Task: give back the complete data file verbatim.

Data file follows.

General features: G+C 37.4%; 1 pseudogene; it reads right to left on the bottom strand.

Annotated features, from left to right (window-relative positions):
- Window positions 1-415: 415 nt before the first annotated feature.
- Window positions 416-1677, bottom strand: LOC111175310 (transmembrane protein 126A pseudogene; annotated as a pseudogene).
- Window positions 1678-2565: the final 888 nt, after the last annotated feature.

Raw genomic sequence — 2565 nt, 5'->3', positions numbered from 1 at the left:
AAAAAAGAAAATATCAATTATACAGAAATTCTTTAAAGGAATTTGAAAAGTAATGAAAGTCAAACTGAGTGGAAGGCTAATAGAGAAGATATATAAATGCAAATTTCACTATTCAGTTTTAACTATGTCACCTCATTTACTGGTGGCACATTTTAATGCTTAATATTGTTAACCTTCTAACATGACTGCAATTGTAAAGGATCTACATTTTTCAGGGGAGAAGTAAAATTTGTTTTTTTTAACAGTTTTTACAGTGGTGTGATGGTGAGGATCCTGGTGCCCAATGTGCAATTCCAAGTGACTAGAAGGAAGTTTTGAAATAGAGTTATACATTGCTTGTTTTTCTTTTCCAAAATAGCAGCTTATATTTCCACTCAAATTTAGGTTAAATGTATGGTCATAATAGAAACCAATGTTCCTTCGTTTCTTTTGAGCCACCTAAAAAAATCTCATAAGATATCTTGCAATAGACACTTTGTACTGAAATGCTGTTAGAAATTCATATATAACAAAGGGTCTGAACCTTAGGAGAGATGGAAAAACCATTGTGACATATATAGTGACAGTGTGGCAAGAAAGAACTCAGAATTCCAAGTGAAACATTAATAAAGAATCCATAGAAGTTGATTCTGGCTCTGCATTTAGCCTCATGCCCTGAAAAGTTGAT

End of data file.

General features: G+C 37.4%; 1 pseudogene; it reads right to left on the bottom strand.

Annotated features, from left to right (window-relative positions):
- Window positions 1-415: 415 nt before the first annotated feature.
- Window positions 416-1677, bottom strand: LOC111175310 (transmembrane protein 126A pseudogene; annotated as a pseudogene).
- Window positions 1678-2565: the final 888 nt, after the last annotated feature.

Raw genomic sequence — 2565 nt, 5'->3', positions numbered from 1 at the left:
AAAAAAGAAAATATCAATTATACAGAAATTCTTTAAAGGAATTTGAAAAGTAATGAAAGTCAAACTGAGTGGAAGGCTAATAGAGAAGATATATAAATGCAAATTTCACTATTCAGTTTTAACTATGTCACCTCATTTACTGGTGGCACATTTTAATGCTTAATATTGTTAACCTTCTAACATGACTGCAATTGTAAAGGATCTACATTTTTCAGGGGAGAAGTAAAATTTGTTTTTTTTAACAGTTTTTACAGTGGTGTGATGGTGAGGATCCTGGTGCCCAATGTGCAATTCCAAGTGACTAGAAGGAAGTTTTGAAATAGAGTTATACATTGCTTGTTTTTCTTTTCCAAAATAGCAGCTTATATTTCCACTCAAATTTAGGTTAAATGTATGGTCATAATAGAAACCAATGTTCCTTCGTTTCTTTTGAGCCACCTAAAAAAATCTCATAAGATATCTTGCAATAGACACTTTGTACTGAAATGCTGTTAGAAATTCATATATAACAAAGGGTCTGAACCTTAGGAGAGATGGAAAAACCATTGTGACATATATAGTGACAGTGTGGCAAGAAAGAACTCAGAATTCCAAGTGAAACATTAATAAAGAATCCATAGAAGTTGATTCTGGCTCTGCATTTAGCCTCATGCCCTGAAAAGTTGAT